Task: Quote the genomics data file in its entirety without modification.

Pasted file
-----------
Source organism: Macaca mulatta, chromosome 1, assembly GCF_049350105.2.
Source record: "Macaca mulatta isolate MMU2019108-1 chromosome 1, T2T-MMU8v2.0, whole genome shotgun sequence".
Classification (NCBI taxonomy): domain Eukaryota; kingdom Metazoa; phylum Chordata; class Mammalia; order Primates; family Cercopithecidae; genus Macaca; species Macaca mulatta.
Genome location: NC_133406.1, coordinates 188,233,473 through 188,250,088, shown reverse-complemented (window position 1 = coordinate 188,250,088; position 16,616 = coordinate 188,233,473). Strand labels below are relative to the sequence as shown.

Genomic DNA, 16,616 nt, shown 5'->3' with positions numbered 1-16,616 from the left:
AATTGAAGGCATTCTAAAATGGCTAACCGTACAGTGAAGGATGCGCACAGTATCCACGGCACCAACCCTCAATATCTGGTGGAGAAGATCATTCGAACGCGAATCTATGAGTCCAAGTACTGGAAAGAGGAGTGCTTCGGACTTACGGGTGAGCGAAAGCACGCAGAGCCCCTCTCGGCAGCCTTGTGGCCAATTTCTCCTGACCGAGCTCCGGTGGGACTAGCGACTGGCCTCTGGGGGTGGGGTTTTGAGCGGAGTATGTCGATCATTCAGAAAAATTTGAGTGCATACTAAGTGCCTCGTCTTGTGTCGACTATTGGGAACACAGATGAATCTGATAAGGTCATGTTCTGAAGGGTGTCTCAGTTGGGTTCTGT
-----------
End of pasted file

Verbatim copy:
Source organism: Macaca mulatta, chromosome 1, assembly GCF_049350105.2.
Source record: "Macaca mulatta isolate MMU2019108-1 chromosome 1, T2T-MMU8v2.0, whole genome shotgun sequence".
Classification (NCBI taxonomy): domain Eukaryota; kingdom Metazoa; phylum Chordata; class Mammalia; order Primates; family Cercopithecidae; genus Macaca; species Macaca mulatta.
Genome location: NC_133406.1, coordinates 188,233,473 through 188,250,088, shown reverse-complemented (window position 1 = coordinate 188,250,088; position 16,616 = coordinate 188,233,473). Strand labels below are relative to the sequence as shown.

Genomic DNA, 16,616 nt, shown 5'->3' with positions numbered 1-16,616 from the left:
AATTGAAGGCATTCTAAAATGGCTAACCGTACAGTGAAGGATGCGCACAGTATCCACGGCACCAACCCTCAATATCTGGTGGAGAAGATCATTCGAACGCGAATCTATGAGTCCAAGTACTGGAAAGAGGAGTGCTTCGGACTTACGGGTGAGCGAAAGCACGCAGAGCCCCTCTCGGCAGCCTTGTGGCCAATTTCTCCTGACCGAGCTCCGGTGGGACTAGCGACTGGCCTCTGGGGGTGGGGTTTTGAGCGGAGTATGTCGATCATTCAGAAAAATTTGAGTGCATACTAAGTGCCTCGTCTTGTGTCGACTATTGGGAACACAGATGAATCTGATAAGGTCATGTTCTGAAGGGTGTCTCAGTTGGGTTCTGT